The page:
8. "Welcome to the Dollhouse" (1995)
Adolescence, a terrain more hostile than most war zones. Dawn Wiener navigates junior high as an unpopular seventh-grader. Her school life? Hellish. Her home life? Indifferent at best. Yet, Dawn dreams, plans to run away with a high schooler who threatens to rape her. It's not a pleasant tale, but it's starkly honest. Each moment captures the brutal, bitter essence of teenage years, with no sugarcoating to ease the aftertaste.
9. "Pi" (1998)
Mathematics and madness walk hand-in-hand in this frenetic film. Max Cohen is obsessed with patterns, specifically the stock market. A 216-digit number becomes his Holy Grail. But beware, Wall Street lurks in the shadows, and so do Jewish mystics, each with their agendas. The plot spirals, much like Max's descent into madness. There's no clean resolution, only a labyrinth that keeps going deeper, one equation at a time.
10. "Smoke" (1995)
A Brooklyn tobacco shop, managed by Auggie, becomes the center of multiple intersecting lives. Paul, a grieving writer, Rashid, a young man seeking to reconcile with his estranged father, and Ruby, Auggie's former girlfriend. Each character's life spirals around moments observed and captured by Auggie's daily photographs of his shop's corner. It's not about grand events but small, unnoticeable occurrences. The world exists not in significant actions but fleeting instances.
11. "Dead Man" (1995)
William Blake, an accountant, not the poet, ends up wanted for murder in the Old West. Pursued by bounty hunters, he meets Nobody, a Native American who believes Blake is the actual poet reincarnated. Mysticism blends with bleak landscapes, as Blake transitions from a meek man to an outlaw. It's not your usual Western; it's more of an odyssey into the American psyche.
12. "Safe" (1995)
Carol, a San Fernando housewife, suffers from a mysterious illness. Doctors are baffled. Is it the environment? Is it all in her head? She joins a New Age retreat, Wrenwood, a haven for the "chemically sensitive." But safety is elusive; the more she isolates, the sicker she becomes. An eerie examination of modern alienation, where the enemy might just be the air you breathe.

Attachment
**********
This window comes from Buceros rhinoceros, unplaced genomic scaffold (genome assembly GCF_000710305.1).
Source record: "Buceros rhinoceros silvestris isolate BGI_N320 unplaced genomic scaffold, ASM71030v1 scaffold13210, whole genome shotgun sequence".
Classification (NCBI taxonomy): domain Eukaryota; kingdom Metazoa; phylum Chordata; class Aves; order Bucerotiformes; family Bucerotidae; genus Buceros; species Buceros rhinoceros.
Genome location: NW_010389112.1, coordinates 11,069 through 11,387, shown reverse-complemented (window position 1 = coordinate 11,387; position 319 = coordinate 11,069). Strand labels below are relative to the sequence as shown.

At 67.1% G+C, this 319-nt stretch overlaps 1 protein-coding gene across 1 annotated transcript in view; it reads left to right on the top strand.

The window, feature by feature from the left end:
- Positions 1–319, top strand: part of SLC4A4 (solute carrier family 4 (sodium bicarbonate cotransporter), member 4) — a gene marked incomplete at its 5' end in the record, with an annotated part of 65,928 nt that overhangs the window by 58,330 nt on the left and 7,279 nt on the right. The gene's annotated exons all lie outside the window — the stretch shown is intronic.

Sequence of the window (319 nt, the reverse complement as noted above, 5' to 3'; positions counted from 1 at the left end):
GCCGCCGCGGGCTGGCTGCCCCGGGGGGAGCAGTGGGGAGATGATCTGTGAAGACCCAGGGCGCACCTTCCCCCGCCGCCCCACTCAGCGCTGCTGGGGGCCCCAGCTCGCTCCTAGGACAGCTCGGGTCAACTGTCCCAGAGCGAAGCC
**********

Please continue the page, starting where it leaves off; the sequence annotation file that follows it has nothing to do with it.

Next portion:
13. "The Last Seduction" (1994)
Bridget, a femme fatale if there ever was one, swindles her husband out of drug money and hightails it to a small town. There, she manipulates Mike, an innocent local, into a murderous scheme to eliminate her husband. It's a grim fairy tale, where the wicked witch doesn't get her comeuppance. Each machination is a thread in a dark tapestry of treachery.
14. "Bob Roberts" (1992)
Ever heard of a folk-singing conservative? Meet Bob Roberts, running for the U.S. Senate in Pennsylvania. A mockumentary in form but a satire at heart, the film follows Roberts as he sings about privatizing the national parks and vilifies liberals. It's humor with a dark edge, tracing the transformation of political discourse into spectacle.
15. "The Apostle" (1997)
Sonny, a charismatic preacher, commits a crime of passion and flees to Louisiana. He assumes a new identity and starts a new church, all while law enforcement closes in. This isn't about redemption but the complexities of faith and human fallibility. The pulpit, in this case, serves both as sanctuary and stage for one man's spiritual wrestling.